Thursday, November 19, 2009

Franciscan Manzanita buried viable seed mitigation

The rediscovery of Arctostaphylos franciscana Eastw. [A. hookeri G. Don ssp. franciscana (Eastwood) Munz ] right in the path of a critical highway project and news reports of what is planned to mitigate the problem have not mentioned one critical factor: buried viable seed. Buried seeds are genetic individuals, and take under the endangered species act can be extended to include any removal of individuals from the gene pool. If we mitigate the problem only by propagation, and later planting ex situ, a take will occur because unique genotypes that exist only as buried viable seed will not be provided for.


It might seem a little fishy that the prior known sites for A. h. ssp. franciscana were on serpentine on Mt. Davidson, while the Doyal Drive site is (probably) on stabilized dunes (?), but both A. hookeri ssp. franciscana and A. h. ssp. ravenii Wells were once sympatric on Mt. Davidson (Roof, 1976 Four Seasons Vol. 5) whereas now both are reduced to single remnant individuals on non-ultramatic substrata. The substrate character of the Arctostaphylos hookeri ssp. franciscana site is relevant: buried viable seed might be well distributed both horizontally and vertically over a considerable distance about the newly discovered single bush if in fact the soils there are loose or sandy, and even if the soils are not sand, buried seed is someplace out there and vulnerable.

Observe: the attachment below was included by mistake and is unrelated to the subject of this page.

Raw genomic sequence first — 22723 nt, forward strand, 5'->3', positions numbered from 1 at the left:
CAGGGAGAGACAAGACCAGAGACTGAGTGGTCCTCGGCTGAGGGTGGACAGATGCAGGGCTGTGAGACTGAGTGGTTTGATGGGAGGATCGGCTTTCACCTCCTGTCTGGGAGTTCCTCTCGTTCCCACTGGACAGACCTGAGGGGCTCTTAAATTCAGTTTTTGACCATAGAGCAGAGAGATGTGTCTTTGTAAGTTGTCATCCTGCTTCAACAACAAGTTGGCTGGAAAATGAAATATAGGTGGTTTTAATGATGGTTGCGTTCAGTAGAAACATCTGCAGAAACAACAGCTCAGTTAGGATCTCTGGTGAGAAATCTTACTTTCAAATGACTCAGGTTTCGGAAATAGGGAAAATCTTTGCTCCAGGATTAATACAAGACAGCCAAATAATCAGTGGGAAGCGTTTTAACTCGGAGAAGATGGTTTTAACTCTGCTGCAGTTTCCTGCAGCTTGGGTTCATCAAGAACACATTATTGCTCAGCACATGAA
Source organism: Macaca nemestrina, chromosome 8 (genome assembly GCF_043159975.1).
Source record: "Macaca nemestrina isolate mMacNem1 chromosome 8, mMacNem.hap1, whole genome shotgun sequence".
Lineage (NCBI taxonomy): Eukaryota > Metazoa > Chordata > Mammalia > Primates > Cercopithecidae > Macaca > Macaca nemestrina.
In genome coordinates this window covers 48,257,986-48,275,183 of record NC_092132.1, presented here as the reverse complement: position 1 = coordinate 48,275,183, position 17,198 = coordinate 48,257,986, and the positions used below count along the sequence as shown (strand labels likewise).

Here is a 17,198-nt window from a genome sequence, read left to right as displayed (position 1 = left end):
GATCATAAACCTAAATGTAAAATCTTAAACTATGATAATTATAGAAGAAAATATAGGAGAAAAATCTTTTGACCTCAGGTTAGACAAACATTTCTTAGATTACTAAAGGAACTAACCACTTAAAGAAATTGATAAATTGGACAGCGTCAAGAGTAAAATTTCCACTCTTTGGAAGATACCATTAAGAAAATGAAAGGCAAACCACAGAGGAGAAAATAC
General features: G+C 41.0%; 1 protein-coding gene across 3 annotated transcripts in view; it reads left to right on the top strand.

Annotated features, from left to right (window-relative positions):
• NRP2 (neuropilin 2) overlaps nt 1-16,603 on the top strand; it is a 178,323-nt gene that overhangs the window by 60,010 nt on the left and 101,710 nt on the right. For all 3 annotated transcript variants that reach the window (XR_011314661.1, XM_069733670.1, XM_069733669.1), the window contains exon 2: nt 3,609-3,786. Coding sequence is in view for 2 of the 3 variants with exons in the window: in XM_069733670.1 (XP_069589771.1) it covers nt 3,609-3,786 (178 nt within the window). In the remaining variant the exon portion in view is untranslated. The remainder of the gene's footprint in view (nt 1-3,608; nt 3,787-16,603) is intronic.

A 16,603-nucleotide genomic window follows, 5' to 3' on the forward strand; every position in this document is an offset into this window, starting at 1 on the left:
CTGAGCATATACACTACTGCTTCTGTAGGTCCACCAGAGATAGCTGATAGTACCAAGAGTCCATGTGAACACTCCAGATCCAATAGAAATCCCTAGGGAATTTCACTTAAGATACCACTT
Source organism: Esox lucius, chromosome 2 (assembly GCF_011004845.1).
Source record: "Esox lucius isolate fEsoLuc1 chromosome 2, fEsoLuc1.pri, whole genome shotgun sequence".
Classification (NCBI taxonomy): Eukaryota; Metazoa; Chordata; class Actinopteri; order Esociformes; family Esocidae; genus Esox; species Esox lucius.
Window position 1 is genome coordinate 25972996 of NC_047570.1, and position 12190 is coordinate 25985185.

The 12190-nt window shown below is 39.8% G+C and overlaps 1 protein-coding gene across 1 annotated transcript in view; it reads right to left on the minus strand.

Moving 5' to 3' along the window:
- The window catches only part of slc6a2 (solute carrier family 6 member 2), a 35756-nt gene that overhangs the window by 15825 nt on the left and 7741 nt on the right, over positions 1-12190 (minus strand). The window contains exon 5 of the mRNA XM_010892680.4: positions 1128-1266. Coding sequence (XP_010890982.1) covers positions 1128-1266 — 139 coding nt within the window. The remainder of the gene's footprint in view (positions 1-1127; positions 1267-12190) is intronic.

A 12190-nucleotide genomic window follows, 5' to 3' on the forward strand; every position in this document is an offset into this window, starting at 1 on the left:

In order to fully mitigate potential impacts to Arctostaphylos hookeri ssp. franciscana, a program of salvage intended to capture buried viable seed will be required. Yes, it sounds nuts, but soil excavation and processing should be conducted. Volumes of soil excavated from the site need to be trucked to a experimental site, aliquots inspected directly for seeds, while the bulk needs to be processed to induce germination. How to do this: conduct research. Should the soil be cold stored until the research indicated how to proceed? Should the soil be mechanically scarified? Fire simulated? Again, conduct research.


A billion dollar highway project is not likely to be halted in spite of the rediscovery of an 'extinct' plant, but a fraction of the cost needs to be diverted to the conservation of the Franciscan Manzanita. A stimulus plan to gain a better understanding of manzanita biology is needed.

Thursday, November 12, 2009

Epilobium oreganum – absent from the Sierra Nevada

It is my opinion that the name Epilobium oreganum Greene has been misapplied to plants of E. glandulosum ssp. glandulosum in the Sierra Nevada; plants with true 4-branched styles (topmost photo) have not been collected from the region. Presently, California Dept. of Fish and Game 'Rarefind' records have been corrected to reflect the absence of Epilobium oreganum in the Sierra, but the California Native Plant Society Inventory has not.